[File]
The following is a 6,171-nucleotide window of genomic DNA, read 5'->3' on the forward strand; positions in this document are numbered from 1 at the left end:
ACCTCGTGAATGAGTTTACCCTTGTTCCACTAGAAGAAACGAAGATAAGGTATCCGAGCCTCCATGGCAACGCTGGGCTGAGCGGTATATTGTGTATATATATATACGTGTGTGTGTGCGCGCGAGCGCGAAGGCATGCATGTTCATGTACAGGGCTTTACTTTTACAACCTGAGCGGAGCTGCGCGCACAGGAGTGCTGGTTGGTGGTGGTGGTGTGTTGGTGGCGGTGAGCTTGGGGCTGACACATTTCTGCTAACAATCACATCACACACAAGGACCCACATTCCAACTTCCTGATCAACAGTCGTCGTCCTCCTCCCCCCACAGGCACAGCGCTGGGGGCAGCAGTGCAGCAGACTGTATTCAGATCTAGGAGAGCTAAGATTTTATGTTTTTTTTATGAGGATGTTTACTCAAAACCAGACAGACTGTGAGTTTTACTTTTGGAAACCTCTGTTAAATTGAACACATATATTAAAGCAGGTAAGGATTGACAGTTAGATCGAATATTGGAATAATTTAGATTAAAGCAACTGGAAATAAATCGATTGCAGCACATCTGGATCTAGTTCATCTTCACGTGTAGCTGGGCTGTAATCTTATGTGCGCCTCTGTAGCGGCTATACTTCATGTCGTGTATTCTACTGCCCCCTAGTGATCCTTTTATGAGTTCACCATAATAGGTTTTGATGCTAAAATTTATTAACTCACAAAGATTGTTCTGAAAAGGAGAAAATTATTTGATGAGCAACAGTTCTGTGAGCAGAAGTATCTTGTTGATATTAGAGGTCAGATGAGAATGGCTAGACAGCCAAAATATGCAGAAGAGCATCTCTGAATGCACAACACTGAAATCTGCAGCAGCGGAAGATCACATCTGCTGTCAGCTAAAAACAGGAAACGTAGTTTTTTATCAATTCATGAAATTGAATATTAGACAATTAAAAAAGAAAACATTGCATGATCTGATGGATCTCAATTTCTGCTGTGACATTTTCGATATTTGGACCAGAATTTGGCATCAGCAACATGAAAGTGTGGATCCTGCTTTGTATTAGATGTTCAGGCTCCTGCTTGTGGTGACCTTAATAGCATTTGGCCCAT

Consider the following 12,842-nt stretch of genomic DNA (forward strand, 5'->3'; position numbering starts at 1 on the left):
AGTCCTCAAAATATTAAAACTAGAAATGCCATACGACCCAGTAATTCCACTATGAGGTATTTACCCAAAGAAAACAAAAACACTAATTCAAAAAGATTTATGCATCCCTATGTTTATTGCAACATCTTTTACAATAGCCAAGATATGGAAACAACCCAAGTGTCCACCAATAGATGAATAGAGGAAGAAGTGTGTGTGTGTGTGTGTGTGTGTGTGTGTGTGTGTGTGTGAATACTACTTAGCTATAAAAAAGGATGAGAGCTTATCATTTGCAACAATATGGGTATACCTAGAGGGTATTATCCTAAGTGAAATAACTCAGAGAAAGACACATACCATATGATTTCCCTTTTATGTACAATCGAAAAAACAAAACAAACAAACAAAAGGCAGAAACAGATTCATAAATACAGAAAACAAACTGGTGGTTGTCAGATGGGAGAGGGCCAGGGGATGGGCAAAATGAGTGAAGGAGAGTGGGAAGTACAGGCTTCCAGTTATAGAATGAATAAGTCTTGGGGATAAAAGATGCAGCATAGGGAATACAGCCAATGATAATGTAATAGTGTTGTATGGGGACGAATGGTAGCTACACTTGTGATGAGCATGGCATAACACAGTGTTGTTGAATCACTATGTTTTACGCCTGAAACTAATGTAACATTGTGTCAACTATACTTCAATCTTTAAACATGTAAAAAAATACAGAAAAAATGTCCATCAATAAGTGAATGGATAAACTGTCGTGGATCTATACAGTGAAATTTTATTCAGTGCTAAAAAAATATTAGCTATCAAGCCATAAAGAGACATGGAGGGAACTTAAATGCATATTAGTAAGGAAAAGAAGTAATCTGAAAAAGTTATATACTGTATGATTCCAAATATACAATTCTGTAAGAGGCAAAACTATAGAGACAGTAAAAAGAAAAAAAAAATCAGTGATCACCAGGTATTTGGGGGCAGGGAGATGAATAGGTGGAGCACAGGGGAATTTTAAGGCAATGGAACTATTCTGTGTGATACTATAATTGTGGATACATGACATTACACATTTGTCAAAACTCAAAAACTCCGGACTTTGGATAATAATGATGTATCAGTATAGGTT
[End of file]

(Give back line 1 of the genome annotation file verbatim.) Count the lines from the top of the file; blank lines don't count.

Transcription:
The following is a 6,171-nucleotide window of genomic DNA, read 5'->3' on the forward strand; positions in this document are numbered from 1 at the left end: